That led Judge Collins to conclude that the state’s ELL funding system remained irrational and in violation of the EEOA. In upholding the judge’s ruling last year, the U.S. Court of Appeals for the 9th Circuit court said in an opinion that “despite considerable efforts, and some improvements in outcomes, Arizona, as a state, does not appear to have turned the corner on ELL education performance.”
In their separate appeals, the state legislative leaders and Arizona Superintendent of Public Instruction Thomas C. Horne argue that the federal No Child Left Behind Act, with its extensive requirements for the states on English-language learners, should trump the 1974 law.
“When a state complies with its NCLB obligations, it is, by definition, taking ‘appropriate action’ for the purposes of the EEOA,” says the merits brief for the speaker of the Arizona House and the president of the state Senate.
The state of Arizona, at least as represented by the state attorney general, argues in its brief that the current state ELL law, because it requires an offset of federal funds to districts, runs the risk of exposing Arizona to a reduction of federal funds under the NCLB. And the state disagrees that the NCLB law sets the standard for compliance with the Equal Educational Opportunities Act.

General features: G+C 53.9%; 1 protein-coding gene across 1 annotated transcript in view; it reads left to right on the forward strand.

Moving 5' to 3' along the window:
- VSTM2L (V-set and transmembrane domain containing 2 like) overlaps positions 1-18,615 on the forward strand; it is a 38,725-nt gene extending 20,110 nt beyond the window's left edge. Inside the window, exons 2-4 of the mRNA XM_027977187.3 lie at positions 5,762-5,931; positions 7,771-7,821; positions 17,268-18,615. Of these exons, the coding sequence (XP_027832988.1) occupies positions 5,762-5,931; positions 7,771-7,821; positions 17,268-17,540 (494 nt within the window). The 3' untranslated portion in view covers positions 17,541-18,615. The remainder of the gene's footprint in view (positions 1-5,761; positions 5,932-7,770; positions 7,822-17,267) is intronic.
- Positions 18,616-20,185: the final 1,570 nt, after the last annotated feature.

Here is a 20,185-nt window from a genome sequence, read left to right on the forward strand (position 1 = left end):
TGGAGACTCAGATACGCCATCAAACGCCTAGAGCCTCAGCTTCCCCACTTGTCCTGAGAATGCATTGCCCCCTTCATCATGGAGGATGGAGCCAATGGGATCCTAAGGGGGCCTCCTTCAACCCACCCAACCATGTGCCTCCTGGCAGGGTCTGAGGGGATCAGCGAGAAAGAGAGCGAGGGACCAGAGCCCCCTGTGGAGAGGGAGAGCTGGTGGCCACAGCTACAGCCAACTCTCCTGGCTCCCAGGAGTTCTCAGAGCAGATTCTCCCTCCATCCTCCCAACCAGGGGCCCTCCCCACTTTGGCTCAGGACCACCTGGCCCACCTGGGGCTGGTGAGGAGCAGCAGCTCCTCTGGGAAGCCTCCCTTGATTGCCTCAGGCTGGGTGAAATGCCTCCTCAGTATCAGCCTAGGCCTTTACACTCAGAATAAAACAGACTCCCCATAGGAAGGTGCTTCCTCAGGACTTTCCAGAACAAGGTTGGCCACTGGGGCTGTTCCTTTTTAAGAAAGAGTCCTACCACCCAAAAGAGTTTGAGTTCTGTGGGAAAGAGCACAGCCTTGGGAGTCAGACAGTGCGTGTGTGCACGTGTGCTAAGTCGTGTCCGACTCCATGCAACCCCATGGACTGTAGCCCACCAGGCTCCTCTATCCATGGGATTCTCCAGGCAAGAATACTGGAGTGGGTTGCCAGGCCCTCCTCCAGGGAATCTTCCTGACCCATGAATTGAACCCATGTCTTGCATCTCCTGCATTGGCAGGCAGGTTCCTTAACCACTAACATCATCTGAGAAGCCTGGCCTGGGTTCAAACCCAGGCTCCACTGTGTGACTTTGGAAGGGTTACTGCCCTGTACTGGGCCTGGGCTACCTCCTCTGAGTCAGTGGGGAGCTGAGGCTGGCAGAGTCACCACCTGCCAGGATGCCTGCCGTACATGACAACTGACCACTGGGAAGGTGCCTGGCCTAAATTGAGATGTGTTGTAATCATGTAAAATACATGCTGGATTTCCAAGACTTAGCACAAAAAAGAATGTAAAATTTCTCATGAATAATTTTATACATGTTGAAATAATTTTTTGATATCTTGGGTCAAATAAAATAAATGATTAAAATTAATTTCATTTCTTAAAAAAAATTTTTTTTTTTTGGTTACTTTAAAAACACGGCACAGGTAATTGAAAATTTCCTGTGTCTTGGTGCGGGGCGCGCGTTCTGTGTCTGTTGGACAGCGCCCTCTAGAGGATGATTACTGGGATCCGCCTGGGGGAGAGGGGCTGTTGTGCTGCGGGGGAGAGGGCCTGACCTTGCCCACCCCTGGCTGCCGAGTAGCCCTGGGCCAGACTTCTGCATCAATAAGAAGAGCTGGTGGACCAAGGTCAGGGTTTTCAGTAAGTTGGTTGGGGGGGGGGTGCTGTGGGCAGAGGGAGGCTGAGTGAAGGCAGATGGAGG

On that point, and others, the state has the federal government on its side. The U.S. solicitor general’s office filed a brief which says that the federal district court was within its powers in requiring state lawmakers to develop and appropriately fund a statewide program for ELL education.
Among the more than a dozen friend-of-the-court briefs filed on both sides of the case, the most heated are from the dueling groups of scholars.
On the side of the legislative leaders and the state superintendent is a group of right-leaning education professors and researchers who frame the Arizona case as part of the debate over whether more accountability or greater resources are the answer to improving education.
“There is scant evidence that past judicial actions concerning school finance have had any beneficial effect on student performance,” says the brief, which is signed by such scholars as Eric A. Hanushek of Stanford University, Frederick M. Hess of the American Enterprise Institute, Paul T. Hill of the University of Washington, and 18 others.
The brief’s assertion that it was the “consensus view of education-policy experts” that increased funding is not the answer prompted a retort from 23 more left-leaning researchers, who filed a brief on the side of the state.
“A significant and growing body of empirical research … recognizes that, although funding alone will not guarantee students’ success, inadequate funding ensures their failure,” says the brief signed by such scholars as Gary Orfield of the University of California, Los Angeles, and Michael A. Rebell and Amy Stuart Wells of Columbia University, among others.
With a complicated history, a political tug-of-war hanging over it, and prominent scholars imbuing the case with larger issues, Horne v. Flores should make for a very interesting hour of argument on April 20.
A version of this news article first appeared in The School Law Blog.